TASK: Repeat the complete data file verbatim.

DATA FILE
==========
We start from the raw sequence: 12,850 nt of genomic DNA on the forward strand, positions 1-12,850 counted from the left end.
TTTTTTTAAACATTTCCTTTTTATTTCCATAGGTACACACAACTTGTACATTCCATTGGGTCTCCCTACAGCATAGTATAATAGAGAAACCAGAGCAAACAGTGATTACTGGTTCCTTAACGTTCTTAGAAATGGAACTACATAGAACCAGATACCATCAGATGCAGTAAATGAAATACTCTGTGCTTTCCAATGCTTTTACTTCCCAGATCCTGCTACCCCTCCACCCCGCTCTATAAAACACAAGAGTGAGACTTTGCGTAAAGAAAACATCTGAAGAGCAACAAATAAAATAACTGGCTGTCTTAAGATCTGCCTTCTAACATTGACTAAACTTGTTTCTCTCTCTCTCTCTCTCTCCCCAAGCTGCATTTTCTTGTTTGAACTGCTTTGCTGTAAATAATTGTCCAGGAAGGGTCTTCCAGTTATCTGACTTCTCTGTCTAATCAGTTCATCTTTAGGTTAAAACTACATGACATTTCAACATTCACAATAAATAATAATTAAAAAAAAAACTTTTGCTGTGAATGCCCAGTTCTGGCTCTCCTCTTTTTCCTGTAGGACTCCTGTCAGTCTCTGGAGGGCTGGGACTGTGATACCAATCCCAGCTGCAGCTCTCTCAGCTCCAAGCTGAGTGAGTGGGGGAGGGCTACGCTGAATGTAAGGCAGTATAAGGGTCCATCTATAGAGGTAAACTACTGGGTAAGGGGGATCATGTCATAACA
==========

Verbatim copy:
We start from the raw sequence: 12,850 nt of genomic DNA on the forward strand, positions 1-12,850 counted from the left end.
TTTTTTTAAACATTTCCTTTTTATTTCCATAGGTACACACAACTTGTACATTCCATTGGGTCTCCCTACAGCATAGTATAATAGAGAAACCAGAGCAAACAGTGATTACTGGTTCCTTAACGTTCTTAGAAATGGAACTACATAGAACCAGATACCATCAGATGCAGTAAATGAAATACTCTGTGCTTTCCAATGCTTTTACTTCCCAGATCCTGCTACCCCTCCACCCCGCTCTATAAAACACAAGAGTGAGACTTTGCGTAAAGAAAACATCTGAAGAGCAACAAATAAAATAACTGGCTGTCTTAAGATCTGCCTTCTAACATTGACTAAACTTGTTTCTCTCTCTCTCTCTCTCTCCCCAAGCTGCATTTTCTTGTTTGAACTGCTTTGCTGTAAATAATTGTCCAGGAAGGGTCTTCCAGTTATCTGACTTCTCTGTCTAATCAGTTCATCTTTAGGTTAAAACTACATGACATTTCAACATTCACAATAAATAATAATTAAAAAAAAAACTTTTGCTGTGAATGCCCAGTTCTGGCTCTCCTCTTTTTCCTGTAGGACTCCTGTCAGTCTCTGGAGGGCTGGGACTGTGATACCAATCCCAGCTGCAGCTCTCTCAGCTCCAAGCTGAGTGAGTGGGGGAGGGCTACGCTGAATGTAAGGCAGTATAAGGGTCCATCTATAGAGGTAAACTACTGGGTAAGGGGGATCATGTCATAACA